New Revolution: How Travel Is Building A Stronger Black Community
By Travel Noire
Written by Gabrielle S. Clark
Take a look at your social media feed. Chances are, that on any given day at least a few of your peers travel abroad. For the average Black professional in the U.S., travel is a luxury that’s easily embraced mostly when it’s time to recover from the hectic pace of the daily grind.
But travel can offer more than a brief respite for The Woke Generation. Our interest in social justice provides us with unique tools to change the culture of travel and further educate our community. With a recent trip to Colombia, I soon realized just how an Afro-Latinx revolutionary, Benkos Biohó, who defeated the Spanish colonial powers, helped to shape and strengthen my beliefs about Black travel.
History can’t say for certain just how old Benkos Biohó was when he was kidnapped and shipped to Cartagena de Indias, a town on Colombia’s balmy Caribbean coast. What we do know is that he was one of approximately 12 million West and West-Central Africans uprooted by the Transatlantic Slave Trade to provide forced labor.
Biohó, who was born in the Guinea-Bissau region, was also a prince of a royal family. He also managed to spark a resistance movement that founded what is believed to be the last surviving maroon community in the Americas. How? The former noble convinced other slaves to escape with him deeper into Colombia’s isolated forested areas. Biohó’s people traveled for days until they settled at the foothills of a mountain range and founded San Basilio de Palenque. Soon, word of the territory passed to slaves in Cartagena while more and more slaves soon followed.
Not long after, the Spanish noticed that their human capital was disappearing. Known sources pointed to Biohó as the leader of the feared group of liberators. Soon, conflict broke out between the government and Biohó’s guerilla army. After losing several battles, the Spanish feared that the Palenqueros would ignite a rebellion, crippling the region’s slave economy. The Governor of Cartagena proposed a treaty declaring Palenque a sovereign territory on the condition that they did not harbor more runaways.
Luckily the tensions in the area did relax after the treaty was in place. Not long after, Palenqueros began traveling between the town and village freely. On March 16, 1621, the government broke the agreement when they captured (and later murdered) Benkos Biohó in Cartagena.
So what did I learn from these experiences? Well, regardless of the destination and where I decide to travel next, I always ask ‘where are my people located in this space?’ In Colombia, African descendants are concentrated in San Basilio de Palenque – so that’s where I needed to visit.
The Wakanda of Colombia?
With a few friends by my side, we took the 90-minute ride from Cartagena de Indias to Palenque. As we drove further inland, the landscape turned marshy. Soon, it all turned dense with foliage while herds of cattle and horses walked along the empty roads. When we arrived, I stepped out of the vehicle and saw the statue. With arms stretched up to the heavens showing breaking chains of bondage overhead, Benkos Biohó’s statue could be seen from the center of the territory.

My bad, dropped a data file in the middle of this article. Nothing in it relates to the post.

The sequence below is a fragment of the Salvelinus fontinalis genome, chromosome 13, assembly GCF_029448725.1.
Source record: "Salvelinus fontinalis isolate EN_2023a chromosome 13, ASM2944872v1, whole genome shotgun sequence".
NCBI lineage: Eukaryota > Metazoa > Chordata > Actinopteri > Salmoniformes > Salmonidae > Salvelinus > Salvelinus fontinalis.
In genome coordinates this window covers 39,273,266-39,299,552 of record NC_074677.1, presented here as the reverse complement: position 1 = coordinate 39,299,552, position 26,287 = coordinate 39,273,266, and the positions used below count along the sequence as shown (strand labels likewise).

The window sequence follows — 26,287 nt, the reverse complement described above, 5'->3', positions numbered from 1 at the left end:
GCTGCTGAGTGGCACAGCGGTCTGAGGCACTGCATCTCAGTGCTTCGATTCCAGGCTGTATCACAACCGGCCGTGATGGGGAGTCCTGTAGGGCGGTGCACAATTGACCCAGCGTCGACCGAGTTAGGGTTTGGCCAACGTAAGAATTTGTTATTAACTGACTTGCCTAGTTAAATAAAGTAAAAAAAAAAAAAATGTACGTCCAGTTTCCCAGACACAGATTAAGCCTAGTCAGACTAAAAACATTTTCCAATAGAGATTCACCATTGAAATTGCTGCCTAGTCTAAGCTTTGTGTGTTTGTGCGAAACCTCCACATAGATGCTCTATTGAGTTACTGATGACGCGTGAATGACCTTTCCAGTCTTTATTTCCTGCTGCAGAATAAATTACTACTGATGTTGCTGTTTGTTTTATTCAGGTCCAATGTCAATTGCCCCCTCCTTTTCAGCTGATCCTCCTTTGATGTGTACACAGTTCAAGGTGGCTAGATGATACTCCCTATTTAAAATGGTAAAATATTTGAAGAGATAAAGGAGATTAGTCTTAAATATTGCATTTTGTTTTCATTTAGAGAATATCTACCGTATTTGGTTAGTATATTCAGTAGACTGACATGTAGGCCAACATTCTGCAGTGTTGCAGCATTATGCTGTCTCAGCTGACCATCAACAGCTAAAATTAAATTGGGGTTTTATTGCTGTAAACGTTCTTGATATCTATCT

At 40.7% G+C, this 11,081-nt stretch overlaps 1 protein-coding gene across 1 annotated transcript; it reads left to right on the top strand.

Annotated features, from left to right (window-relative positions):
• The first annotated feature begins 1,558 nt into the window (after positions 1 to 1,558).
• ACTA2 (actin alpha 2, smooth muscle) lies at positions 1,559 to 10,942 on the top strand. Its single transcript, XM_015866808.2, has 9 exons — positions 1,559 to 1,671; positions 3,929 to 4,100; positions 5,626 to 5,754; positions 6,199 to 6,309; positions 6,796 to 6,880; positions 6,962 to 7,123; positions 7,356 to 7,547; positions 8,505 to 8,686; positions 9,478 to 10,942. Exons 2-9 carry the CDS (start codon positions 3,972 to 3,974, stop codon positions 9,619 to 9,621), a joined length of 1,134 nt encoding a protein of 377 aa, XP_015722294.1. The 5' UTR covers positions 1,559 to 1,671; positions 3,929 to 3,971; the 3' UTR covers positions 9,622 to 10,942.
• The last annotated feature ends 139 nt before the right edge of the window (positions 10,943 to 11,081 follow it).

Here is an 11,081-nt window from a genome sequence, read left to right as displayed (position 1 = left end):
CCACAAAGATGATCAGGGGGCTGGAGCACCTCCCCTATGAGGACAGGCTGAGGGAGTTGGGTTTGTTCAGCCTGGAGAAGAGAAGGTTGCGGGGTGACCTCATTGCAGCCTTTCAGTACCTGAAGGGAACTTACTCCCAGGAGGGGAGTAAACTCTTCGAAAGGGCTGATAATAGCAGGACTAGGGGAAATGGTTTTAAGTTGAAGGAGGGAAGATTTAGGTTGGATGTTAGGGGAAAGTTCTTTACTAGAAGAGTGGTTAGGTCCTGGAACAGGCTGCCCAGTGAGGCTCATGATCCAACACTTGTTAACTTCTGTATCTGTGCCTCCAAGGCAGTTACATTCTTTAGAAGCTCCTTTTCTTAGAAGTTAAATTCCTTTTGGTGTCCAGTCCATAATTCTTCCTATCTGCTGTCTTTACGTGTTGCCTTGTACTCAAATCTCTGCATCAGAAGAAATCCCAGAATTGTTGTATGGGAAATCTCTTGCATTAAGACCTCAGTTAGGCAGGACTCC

I looked around and noticed that a few Palenqueros were also present- conversing, working, living. Some even looked as though we could be related. Murals nearby that read, “I Love Being Black,” and “Black Lives Matter,” announced Palenque’s African roots and connection to the transnational struggle against white supremacy. It was hard not to feel overwhelmed by the significance of the moment.
As we walked with our elder Palenquero guide, I pointed to a modern white and green building marked with Palenquero, the only surviving Spanish-based creole language in the world. What we discovered was that the village is self-governing, and the building is the community justice center. Evidently, with no police presence, the community resolves disputes without outside intervention.
In the coming days, I’d find myself back home where a distinct lack of regard is often shown for Black bodies in a country where fellow black activists advocate for an end to mass incarceration. Meanwhile, in Palenque, African descendants have sustained a communal justice system for centuries by following blueprints left by their ancestors. This newfound knowledge sparked an intense dialogue among us about how to connect and do grassroots work together. I had initially intended to learn about Palenquero history and to materially support the community. After my visit, I was contemplating the possibilities of establishing a deeper, more meaningful relationship.
Thinking back, being taught Palenquero history by Palenqueros is a more cherished memory than the time I spent resting on the beach. Each interaction I had was an opportunity to learn and make meaningful connections with like-minded organizers abroad. During conversations with Kombilesa Mi, a group of young Palenquero musicians, I realized just how much the Black youth arts scenes in Philadelphia and Palenque have in common; how much knowledge and resources there are on both sides to exchange.
Standing on the sovereign soil of our distant relatives, my new friends and I wondered: How can we use transnational travel to build community with others in the African diaspora for our collective social, political, and spiritual growth? The possibilities, we realized, are infinite.
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